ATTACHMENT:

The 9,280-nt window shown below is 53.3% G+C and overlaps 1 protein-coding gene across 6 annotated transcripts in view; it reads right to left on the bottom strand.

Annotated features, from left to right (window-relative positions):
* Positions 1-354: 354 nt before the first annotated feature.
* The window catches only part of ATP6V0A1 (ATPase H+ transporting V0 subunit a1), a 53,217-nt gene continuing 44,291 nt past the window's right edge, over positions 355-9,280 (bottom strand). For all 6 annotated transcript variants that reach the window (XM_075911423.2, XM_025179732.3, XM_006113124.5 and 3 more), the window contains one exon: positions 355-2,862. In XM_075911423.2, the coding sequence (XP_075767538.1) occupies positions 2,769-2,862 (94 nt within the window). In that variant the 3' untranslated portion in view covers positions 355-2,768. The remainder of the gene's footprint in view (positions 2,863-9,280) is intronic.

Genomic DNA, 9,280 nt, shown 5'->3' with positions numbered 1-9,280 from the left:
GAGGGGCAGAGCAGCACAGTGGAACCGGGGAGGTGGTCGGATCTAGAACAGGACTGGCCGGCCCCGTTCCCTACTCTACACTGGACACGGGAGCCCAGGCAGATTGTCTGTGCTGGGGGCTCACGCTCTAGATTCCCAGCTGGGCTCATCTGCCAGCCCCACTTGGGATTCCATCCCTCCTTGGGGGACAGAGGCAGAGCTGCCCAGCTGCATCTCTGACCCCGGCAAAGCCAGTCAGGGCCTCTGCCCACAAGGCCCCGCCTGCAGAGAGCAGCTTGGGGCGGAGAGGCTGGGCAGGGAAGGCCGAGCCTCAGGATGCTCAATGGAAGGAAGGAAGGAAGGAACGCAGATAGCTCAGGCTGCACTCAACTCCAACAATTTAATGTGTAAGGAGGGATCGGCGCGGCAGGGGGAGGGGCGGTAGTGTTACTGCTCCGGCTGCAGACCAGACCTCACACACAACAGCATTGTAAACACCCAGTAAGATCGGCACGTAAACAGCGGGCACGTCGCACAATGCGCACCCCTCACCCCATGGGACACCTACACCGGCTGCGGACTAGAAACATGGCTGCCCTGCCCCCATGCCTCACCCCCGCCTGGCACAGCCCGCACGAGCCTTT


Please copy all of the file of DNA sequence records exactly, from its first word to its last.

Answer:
The 9,280-nt window shown below is 53.3% G+C and overlaps 1 protein-coding gene across 6 annotated transcripts in view; it reads right to left on the bottom strand.

Annotated features, from left to right (window-relative positions):
* Positions 1-354: 354 nt before the first annotated feature.
* The window catches only part of ATP6V0A1 (ATPase H+ transporting V0 subunit a1), a 53,217-nt gene continuing 44,291 nt past the window's right edge, over positions 355-9,280 (bottom strand). For all 6 annotated transcript variants that reach the window (XM_075911423.2, XM_025179732.3, XM_006113124.5 and 3 more), the window contains one exon: positions 355-2,862. In XM_075911423.2, the coding sequence (XP_075767538.1) occupies positions 2,769-2,862 (94 nt within the window). In that variant the 3' untranslated portion in view covers positions 355-2,768. The remainder of the gene's footprint in view (positions 2,863-9,280) is intronic.

Genomic DNA, 9,280 nt, shown 5'->3' with positions numbered 1-9,280 from the left:
GAGGGGCAGAGCAGCACAGTGGAACCGGGGAGGTGGTCGGATCTAGAACAGGACTGGCCGGCCCCGTTCCCTACTCTACACTGGACACGGGAGCCCAGGCAGATTGTCTGTGCTGGGGGCTCACGCTCTAGATTCCCAGCTGGGCTCATCTGCCAGCCCCACTTGGGATTCCATCCCTCCTTGGGGGACAGAGGCAGAGCTGCCCAGCTGCATCTCTGACCCCGGCAAAGCCAGTCAGGGCCTCTGCCCACAAGGCCCCGCCTGCAGAGAGCAGCTTGGGGCGGAGAGGCTGGGCAGGGAAGGCCGAGCCTCAGGATGCTCAATGGAAGGAAGGAAGGAAGGAACGCAGATAGCTCAGGCTGCACTCAACTCCAACAATTTAATGTGTAAGGAGGGATCGGCGCGGCAGGGGGAGGGGCGGTAGTGTTACTGCTCCGGCTGCAGACCAGACCTCACACACAACAGCATTGTAAACACCCAGTAAGATCGGCACGTAAACAGCGGGCACGTCGCACAATGCGCACCCCTCACCCCATGGGACACCTACACCGGCTGCGGACTAGAAACATGGCTGCCCTGCCCCCATGCCTCACCCCCGCCTGGCACAGCCCGCACGAGCCTTT